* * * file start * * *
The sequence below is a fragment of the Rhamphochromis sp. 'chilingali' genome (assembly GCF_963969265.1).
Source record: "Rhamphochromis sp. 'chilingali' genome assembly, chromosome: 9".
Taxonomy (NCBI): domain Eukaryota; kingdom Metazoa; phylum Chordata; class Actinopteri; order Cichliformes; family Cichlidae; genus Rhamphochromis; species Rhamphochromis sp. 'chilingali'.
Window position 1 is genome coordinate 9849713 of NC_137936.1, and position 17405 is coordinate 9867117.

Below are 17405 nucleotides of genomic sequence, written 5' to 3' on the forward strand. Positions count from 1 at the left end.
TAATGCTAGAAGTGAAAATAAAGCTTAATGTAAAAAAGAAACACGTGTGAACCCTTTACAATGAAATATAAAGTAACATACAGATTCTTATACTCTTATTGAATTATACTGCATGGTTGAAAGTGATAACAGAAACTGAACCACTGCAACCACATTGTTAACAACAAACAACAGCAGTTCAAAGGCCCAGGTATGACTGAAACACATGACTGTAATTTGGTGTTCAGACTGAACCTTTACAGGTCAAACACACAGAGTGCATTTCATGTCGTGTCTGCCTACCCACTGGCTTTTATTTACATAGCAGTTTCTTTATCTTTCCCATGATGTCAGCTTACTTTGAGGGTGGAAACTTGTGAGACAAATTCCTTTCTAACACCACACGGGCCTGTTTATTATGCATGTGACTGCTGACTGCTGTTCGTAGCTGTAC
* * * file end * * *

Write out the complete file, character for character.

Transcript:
The sequence below is a fragment of the Rhamphochromis sp. 'chilingali' genome (assembly GCF_963969265.1).
Source record: "Rhamphochromis sp. 'chilingali' genome assembly, chromosome: 9".
Taxonomy (NCBI): domain Eukaryota; kingdom Metazoa; phylum Chordata; class Actinopteri; order Cichliformes; family Cichlidae; genus Rhamphochromis; species Rhamphochromis sp. 'chilingali'.
Window position 1 is genome coordinate 9849713 of NC_137936.1, and position 17405 is coordinate 9867117.

Below are 17405 nucleotides of genomic sequence, written 5' to 3' on the forward strand. Positions count from 1 at the left end.
TAATGCTAGAAGTGAAAATAAAGCTTAATGTAAAAAAGAAACACGTGTGAACCCTTTACAATGAAATATAAAGTAACATACAGATTCTTATACTCTTATTGAATTATACTGCATGGTTGAAAGTGATAACAGAAACTGAACCACTGCAACCACATTGTTAACAACAAACAACAGCAGTTCAAAGGCCCAGGTATGACTGAAACACATGACTGTAATTTGGTGTTCAGACTGAACCTTTACAGGTCAAACACACAGAGTGCATTTCATGTCGTGTCTGCCTACCCACTGGCTTTTATTTACATAGCAGTTTCTTTATCTTTCCCATGATGTCAGCTTACTTTGAGGGTGGAAACTTGTGAGACAAATTCCTTTCTAACACCACACGGGCCTGTTTATTATGCATGTGACTGCTGACTGCTGTTCGTAGCTGTAC